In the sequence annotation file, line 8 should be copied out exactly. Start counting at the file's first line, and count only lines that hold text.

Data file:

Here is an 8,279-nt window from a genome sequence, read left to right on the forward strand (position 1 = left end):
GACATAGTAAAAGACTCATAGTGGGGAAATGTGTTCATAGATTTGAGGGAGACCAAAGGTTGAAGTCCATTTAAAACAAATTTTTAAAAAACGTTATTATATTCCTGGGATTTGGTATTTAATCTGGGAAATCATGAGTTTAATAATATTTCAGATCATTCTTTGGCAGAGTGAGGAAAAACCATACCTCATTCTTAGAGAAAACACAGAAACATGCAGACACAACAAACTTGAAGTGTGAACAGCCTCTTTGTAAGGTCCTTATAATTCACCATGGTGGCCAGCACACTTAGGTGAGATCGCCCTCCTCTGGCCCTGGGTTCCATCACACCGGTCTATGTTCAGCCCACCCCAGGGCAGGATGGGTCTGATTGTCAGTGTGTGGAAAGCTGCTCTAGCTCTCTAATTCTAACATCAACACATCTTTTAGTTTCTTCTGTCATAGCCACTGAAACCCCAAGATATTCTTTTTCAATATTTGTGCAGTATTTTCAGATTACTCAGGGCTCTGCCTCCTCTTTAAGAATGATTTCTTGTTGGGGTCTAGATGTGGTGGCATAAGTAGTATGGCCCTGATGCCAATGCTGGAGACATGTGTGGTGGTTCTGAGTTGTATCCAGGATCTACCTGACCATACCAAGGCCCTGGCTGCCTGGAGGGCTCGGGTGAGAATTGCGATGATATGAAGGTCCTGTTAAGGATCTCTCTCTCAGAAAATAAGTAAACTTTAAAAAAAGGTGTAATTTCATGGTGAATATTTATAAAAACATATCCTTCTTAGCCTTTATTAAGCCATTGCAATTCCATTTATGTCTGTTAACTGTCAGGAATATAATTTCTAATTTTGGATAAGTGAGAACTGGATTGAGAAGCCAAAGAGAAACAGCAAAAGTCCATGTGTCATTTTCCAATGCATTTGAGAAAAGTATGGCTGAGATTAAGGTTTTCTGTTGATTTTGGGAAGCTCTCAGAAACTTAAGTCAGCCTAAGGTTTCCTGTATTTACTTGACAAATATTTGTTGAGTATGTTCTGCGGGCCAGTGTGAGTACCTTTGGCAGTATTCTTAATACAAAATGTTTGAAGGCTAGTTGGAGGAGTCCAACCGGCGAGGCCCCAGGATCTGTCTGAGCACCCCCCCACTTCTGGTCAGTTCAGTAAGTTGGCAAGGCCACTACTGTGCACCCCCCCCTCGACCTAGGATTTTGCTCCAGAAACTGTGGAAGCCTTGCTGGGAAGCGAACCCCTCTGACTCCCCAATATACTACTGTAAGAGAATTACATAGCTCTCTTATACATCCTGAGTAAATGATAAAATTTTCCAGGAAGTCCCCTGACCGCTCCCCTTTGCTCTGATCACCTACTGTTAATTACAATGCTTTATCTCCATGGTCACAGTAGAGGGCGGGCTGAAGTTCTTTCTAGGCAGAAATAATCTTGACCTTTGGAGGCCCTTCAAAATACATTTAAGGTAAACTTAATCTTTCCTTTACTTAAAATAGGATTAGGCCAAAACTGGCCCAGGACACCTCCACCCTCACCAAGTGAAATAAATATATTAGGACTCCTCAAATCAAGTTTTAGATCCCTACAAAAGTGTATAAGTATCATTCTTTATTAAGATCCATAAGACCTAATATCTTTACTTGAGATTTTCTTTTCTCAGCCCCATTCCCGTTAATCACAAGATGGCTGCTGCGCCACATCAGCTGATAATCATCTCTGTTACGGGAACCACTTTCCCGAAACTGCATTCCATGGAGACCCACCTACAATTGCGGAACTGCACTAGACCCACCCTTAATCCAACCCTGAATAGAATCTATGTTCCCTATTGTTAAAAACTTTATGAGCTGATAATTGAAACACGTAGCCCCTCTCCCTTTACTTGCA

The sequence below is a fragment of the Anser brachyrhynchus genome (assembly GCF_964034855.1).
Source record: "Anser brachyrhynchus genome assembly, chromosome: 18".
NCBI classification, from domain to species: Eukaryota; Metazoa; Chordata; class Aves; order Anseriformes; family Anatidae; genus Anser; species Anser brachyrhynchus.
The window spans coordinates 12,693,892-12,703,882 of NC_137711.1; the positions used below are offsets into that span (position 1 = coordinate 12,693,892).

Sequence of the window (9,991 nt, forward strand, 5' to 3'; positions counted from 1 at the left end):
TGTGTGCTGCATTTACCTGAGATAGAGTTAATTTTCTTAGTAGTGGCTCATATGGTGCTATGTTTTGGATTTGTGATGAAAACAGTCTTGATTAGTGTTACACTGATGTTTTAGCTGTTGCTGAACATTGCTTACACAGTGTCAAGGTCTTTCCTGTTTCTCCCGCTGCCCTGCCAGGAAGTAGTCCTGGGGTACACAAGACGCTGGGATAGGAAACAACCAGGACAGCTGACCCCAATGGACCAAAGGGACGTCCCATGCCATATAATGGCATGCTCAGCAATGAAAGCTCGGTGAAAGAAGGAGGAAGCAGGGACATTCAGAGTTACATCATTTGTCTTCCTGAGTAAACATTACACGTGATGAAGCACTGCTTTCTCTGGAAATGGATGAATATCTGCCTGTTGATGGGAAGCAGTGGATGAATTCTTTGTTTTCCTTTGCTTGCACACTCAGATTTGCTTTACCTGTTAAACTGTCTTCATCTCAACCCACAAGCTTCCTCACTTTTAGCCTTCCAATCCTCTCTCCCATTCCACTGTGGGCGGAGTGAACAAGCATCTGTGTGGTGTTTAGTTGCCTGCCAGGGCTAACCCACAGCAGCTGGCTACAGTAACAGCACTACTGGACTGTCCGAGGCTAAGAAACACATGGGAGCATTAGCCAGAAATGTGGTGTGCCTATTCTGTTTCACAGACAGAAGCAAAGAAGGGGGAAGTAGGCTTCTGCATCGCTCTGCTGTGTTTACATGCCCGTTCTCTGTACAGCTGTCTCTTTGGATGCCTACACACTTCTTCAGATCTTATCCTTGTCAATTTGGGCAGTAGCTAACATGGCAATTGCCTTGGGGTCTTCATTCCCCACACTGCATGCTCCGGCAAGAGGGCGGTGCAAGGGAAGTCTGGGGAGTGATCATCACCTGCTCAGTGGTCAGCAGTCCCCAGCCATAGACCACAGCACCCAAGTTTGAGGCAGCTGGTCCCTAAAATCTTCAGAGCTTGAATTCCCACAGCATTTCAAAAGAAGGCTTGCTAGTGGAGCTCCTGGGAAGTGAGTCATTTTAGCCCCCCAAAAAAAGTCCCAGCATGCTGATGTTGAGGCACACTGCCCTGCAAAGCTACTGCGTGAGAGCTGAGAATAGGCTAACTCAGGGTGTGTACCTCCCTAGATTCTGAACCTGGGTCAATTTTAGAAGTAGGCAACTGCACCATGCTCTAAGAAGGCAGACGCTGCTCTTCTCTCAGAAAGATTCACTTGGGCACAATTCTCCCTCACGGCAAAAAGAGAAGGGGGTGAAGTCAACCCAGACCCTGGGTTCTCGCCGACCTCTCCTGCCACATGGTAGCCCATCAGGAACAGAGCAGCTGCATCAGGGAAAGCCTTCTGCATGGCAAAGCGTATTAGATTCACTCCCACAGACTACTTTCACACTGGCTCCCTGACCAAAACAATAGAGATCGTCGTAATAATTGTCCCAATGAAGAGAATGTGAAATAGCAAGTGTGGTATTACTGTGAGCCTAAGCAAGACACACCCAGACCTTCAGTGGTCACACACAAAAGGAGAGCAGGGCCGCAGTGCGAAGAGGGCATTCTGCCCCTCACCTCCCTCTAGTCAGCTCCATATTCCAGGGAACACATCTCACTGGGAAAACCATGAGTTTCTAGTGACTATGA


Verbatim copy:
TGTGTGCTGCATTTACCTGAGATAGAGTTAATTTTCTTAGTAGTGGCTCATATGGTGCTATGTTTTGGATTTGTGATGAAAACAGTCTTGATTAGTGTTACACTGATGTTTTAGCTGTTGCTGAACATTGCTTACACAGTGTCAAGGTCTTTCCTGTTTCTCCCGCTGCCCTGCCAGGAAGTAGTCCTGGGGTACACAAGACGCTGGGATAGGAAACAACCAGGACAGCTGACCCCAATGGACCAAAGGGACGTCCCATGCCATATAATGGCATGCTCAGCAATGAAAGCTCGGTGAAAGAAGGAGGAAGCAGGGACATTCAGAGTTACATCATTTGTCTTCCTGAGTAAACATTACACGTGATGAAGCACTGCTTTCTCTGGAAATGGATGAATATCTGCCTGTTGATGGGAAGCAGTGGATGAATTCTTTGTTTTCCTTTGCTTGCACACTCAGATTTGCTTTACCTGTTAAACTGTCTTCATCTCAACCCACAAGCTTCCTCACTTTTAGCCTTCCAATCCTCTCTCCCATTCCACTGTGGGCGGAGTGAACAAGCATCTGTGTGGTGTTTAGTTGCCTGCCAGGGCTAACCCACAGCAGCTGGCTACAGTAACAGCACTACTGGACTGTCCGAGGCTAAGAAACACATGGGAGCATTAGCCAGAAATGTGGTGTGCCTATTCTGTTTCACAGACAGAAGCAAAGAAGGGGGAAGTAGGCTTCTGCATCGCTCTGCTGTGTTTACATGCCCGTTCTCTGTACAGCTGTCTCTTTGGATGCCTACACACTTCTTCAGATCTTATCCTTGTCAATTTGGGCAGTAGCTAACATGGCAATTGCCTTGGGGTCTTCATTCCCCACACTGCATGCTCCGGCAAGAGGGCGGTGCAAGGGAAGTCTGGGGAGTGATCATCACCTGCTCAGTGGTCAGCAGTCCCCAGCCATAGACCACAGCACCCAAGTTTGAGGCAGCTGGTCCCTAAAATCTTCAGAGCTTGAATTCCCACAGCATTTCAAAAGAAGGCTTGCTAGTGGAGCTCCTGGGAAGTGAGTCATTTTAGCCCCCCAAAAAAAGTCCCAGCATGCTGATGTTGAGGCACACTGCCCTGCAAAGCTACTGCGTGAGAGCTGAGAATAGGCTAACTCAGGGTGTGTACCTCCCTAGATTCTGAACCTGGGTCAATTTTAGAAGTAGGCAACTGCACCATGCTCTAAGAAGGCAGACGCTGCTCTTCTCTCAGAAAGATTCACTTGGGCACAATTCTCCCTCACGGCAAAAAGAGAAGGGGGTGAAGTCAACCCAGACCCTGGGTTCTCGCCGACCTCTCCTGCCACATGGTAGCCCATCAGGAACAGAGCAGCTGCATCAGGGAAAGCCTTCTGCATGGCAAAGCGTATTAGATTCACTCCCACAGACTACTTTCACACTGGCTCCCTGACCAAAACAATAGAGATCGTCGTAATAATTGTCCCAATGAAGAGAATGTGAAATAGCAAGTGTGGTATTACTGTGAGCCTAAGCAAGACACACCCAGACCTTCAGTGGTCACACACAAAAGGAGAGCAGGGCCGCAGTGCGAAGAGGGCATTCTGCCCCTCACCTCCCTCTAGTCAGCTCCATATTCCAGGGAACACATCTCACTGGGAAAACCATGAGTTTCTAGTGACTATGA